HIV test process must be simple as possible

2010-07-10 09:52

Getting tested for HIV is not easy. The possibility that a test may

come back positive creates fear even in the hearts of the brave.

I am a routine tester but I still fear the “dreaded” test.

But there is power and liberty in knowing one’s status while living

in a country and continent where HIV and Aids is running amok.

South Africa had 5.7 million people living with HIV and Aids last

year, ­according to www.avert.org, which also states that almost one-in-three

women aged 25 to 29 are HIV-positive.

Likewise, more than a quarter of men aged 30 to 34 are affected.

This is ­despite efforts by loveLife, health ­ministers past and

present and thousands of silent billboards which preach the message that real

men protect their partners and ­children by not letting their penises run

wild.

We are in trouble.

We need solutions that will turn the tide against the ­enemy and

part of the battle strategy is knowing one’s status.

This is why I love the New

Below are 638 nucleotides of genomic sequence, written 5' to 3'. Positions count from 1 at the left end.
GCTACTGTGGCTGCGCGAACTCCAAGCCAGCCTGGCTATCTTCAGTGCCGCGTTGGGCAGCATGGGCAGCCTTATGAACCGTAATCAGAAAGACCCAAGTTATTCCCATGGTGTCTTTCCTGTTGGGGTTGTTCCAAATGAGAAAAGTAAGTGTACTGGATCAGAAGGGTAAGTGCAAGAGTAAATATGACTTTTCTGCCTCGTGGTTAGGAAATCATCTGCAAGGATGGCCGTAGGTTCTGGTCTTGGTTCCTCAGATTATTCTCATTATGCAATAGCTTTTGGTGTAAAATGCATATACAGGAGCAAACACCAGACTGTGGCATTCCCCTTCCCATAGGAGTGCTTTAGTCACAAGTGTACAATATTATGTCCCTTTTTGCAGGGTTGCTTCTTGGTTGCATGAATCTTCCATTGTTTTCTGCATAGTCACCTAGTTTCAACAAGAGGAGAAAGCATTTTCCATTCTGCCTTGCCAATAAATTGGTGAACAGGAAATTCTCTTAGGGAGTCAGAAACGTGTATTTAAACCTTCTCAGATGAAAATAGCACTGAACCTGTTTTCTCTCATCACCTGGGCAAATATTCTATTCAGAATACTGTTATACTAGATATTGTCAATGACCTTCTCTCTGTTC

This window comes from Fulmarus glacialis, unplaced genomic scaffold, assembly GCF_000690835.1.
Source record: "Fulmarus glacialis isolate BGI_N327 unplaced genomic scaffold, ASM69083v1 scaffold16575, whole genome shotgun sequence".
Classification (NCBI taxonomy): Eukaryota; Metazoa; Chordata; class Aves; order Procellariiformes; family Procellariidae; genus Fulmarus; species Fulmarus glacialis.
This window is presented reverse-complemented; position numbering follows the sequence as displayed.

Start ­initiative.

Their offices are in buildings which you can visit without fear of

­being watched or made to feel you’re there for the “dreaded” test. And it costs

less than R30.

Health, home and beauty retailer Clicks has also joined the fight.

I can now get my HIV test while ­buying my lipgloss and

magazines.

But New Start and Clicks must ­beware of missing their mark:

testing must not be bogged down by logistics.

There is only one New Start office in ­Pretoria, which is situated

in the west ­instead of the city centre where it could be ­accessed by

multitudes of people.

This could help decrease the number of Aids orphans in the country

which is estimated at ­between 1.5 million and three ­million.

When I went into Clicks to test drive their government-backed

initiative, I was told I needed an appointment.

I had to wait five days.

“But what if being here, now, is the only moment of courage I can

summon to know my status?” I wailed.

Courage to walk into a testing station should not be met with

rejection.

Having to wait a few days allows fear to grow stronger resulting in

many not returning.

The retailer has provided space for HIV testing, now it needs

allocate more time to it.



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